North

As first large cruise ship sails through Northwest Passage, coast guard fears for increasing traffic

As a large cruise ship gets ready to sail the Northwest Passage this summer, the commissioner of the Canadian Coast Guard expects more to follow and with it more risk in changing Arctic waters.

Changing ice conditions opening 'a whole new level of risk of traffic in the Arctic'

Canadian Coast Guard Commissioner Jody Thomas says new traffic in the Arctic comes with risk. (John Van Dusen/CBC News)

As a large cruise ship gets ready to sail the Northwest Passage this summer, the commissioner of the Canadian Coast Guard expects more to follow and with it more risk in changing Arctic waters.

The Crystal Serenity will set sail from Alaska Aug. 16 to become the first large cruise ship to traverse the Northwest Passage.

The Crystal Serenity is planning to carry 1,000 passengers on board the first 'luxury' cruise to sail from Alaska to Greenland through the Northwest Passage in August of 2016. (Courtesy Crystal Cruises)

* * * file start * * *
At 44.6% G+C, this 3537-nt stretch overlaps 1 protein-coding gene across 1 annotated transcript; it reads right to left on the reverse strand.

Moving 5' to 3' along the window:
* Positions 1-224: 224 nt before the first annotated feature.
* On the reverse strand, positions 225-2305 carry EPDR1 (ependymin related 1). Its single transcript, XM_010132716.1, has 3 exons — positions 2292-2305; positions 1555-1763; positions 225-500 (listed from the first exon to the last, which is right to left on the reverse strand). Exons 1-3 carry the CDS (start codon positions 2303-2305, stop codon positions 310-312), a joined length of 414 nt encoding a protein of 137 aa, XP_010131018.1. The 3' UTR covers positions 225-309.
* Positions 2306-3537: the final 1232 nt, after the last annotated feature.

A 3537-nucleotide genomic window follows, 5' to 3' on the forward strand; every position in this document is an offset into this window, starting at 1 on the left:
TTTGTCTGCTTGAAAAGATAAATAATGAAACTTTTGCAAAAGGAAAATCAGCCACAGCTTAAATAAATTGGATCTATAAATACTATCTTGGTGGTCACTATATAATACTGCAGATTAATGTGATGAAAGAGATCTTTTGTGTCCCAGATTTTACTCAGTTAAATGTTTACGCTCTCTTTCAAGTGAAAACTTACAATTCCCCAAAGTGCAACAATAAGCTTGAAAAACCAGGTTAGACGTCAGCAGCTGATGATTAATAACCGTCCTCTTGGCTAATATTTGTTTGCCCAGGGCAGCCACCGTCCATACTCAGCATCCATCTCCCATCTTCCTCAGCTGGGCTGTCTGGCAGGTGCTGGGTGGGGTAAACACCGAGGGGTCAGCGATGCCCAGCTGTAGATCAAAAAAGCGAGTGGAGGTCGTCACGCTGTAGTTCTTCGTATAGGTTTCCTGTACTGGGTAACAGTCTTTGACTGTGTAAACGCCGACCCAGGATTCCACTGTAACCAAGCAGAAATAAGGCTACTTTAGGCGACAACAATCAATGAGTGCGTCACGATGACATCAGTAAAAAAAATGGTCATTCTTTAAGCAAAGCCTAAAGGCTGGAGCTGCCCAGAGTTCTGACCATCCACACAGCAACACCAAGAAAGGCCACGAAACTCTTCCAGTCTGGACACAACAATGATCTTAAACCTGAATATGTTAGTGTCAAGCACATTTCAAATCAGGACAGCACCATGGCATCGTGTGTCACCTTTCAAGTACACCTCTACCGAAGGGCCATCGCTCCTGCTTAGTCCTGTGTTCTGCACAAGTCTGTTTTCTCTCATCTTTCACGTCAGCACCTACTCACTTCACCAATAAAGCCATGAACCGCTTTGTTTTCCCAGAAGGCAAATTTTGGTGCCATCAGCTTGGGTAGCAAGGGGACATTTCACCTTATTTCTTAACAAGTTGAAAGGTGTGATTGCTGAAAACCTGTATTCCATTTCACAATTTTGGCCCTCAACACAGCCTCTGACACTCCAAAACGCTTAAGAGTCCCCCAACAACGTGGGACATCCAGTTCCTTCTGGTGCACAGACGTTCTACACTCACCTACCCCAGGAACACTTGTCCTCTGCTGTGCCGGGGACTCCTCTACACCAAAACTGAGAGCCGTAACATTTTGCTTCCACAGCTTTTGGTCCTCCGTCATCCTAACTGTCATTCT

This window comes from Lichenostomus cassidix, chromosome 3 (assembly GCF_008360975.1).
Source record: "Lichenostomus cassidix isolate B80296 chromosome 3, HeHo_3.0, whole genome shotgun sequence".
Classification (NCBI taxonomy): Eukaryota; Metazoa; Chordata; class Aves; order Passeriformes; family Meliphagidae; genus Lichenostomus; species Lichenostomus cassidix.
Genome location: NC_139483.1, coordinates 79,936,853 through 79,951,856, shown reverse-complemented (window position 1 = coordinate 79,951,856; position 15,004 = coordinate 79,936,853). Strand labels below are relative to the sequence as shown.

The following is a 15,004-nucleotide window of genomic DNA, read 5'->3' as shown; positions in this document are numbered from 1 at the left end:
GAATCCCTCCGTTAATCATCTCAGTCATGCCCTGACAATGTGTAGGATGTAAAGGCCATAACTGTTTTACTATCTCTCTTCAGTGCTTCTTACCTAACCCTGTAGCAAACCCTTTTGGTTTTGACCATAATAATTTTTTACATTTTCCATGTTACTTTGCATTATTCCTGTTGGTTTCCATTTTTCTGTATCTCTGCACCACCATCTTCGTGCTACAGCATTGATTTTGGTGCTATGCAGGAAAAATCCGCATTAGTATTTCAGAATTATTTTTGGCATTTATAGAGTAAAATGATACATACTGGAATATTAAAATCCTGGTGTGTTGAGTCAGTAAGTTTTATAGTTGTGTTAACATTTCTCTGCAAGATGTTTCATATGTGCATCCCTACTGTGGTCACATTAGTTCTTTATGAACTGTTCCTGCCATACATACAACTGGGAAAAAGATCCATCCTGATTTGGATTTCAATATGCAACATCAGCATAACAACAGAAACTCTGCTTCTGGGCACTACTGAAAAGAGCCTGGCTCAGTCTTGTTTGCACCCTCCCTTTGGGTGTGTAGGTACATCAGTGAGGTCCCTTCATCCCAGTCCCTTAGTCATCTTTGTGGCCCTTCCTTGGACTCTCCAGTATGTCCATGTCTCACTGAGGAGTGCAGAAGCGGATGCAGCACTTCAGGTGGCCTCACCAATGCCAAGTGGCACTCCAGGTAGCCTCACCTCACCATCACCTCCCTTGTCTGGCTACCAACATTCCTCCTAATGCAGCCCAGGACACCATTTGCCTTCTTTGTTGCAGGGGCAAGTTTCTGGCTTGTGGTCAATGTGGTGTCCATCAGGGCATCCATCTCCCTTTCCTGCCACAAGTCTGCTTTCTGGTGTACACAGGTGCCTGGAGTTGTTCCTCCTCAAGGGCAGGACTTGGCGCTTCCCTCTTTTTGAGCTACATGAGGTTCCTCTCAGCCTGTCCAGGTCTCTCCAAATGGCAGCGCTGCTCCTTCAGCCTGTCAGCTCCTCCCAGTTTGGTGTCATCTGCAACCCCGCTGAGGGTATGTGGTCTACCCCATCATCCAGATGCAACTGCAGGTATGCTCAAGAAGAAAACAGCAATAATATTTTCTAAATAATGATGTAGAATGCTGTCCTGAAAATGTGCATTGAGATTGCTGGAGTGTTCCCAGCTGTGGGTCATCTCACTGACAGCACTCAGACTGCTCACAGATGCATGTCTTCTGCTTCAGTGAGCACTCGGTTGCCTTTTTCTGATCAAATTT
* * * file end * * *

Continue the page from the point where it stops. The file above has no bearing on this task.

"Nothing is without risks but they've taken a lot of steps to mitigate the risk," said Canadian Coast Guard Commissioner Jody Thomas.

"What concerns us are the companies that don't take as much care, don't do as much planning, don't have all the safety measures in place. That is our concern."

Changing ice conditions in the Arctic are opening up new types of travel, and with it, more thrill seekers.

"It's changing, it's not as consistent as it used to be," Thomas said during a visit to the Coast Guard's Marine Communication and Traffic Service Centre in Iqaluit.

"And so that introduces a whole new level of risk of traffic in the Arctic, people taking risks in the Arctic, and increases the need for the presence of our vessels and our team here.

(Ruby Buiza/CBC)

"There's a lot of talk about the lack of sea ice. Well, the sea ice, as anybody who lives up here knows, is variable from year to year. In fact, inherently more dangerous. Some places it's thick, some places it's not."

Last October, eight Arctic nations came together to form the Arctic Coast Guard Forum, a group focusing on working together on environmental response and search and rescues. Similar forums exist for the North Pacific and North Atlantic, looking to promote co-operation between countries.

"We work together to keep Arctic waters safe," Thomas said.

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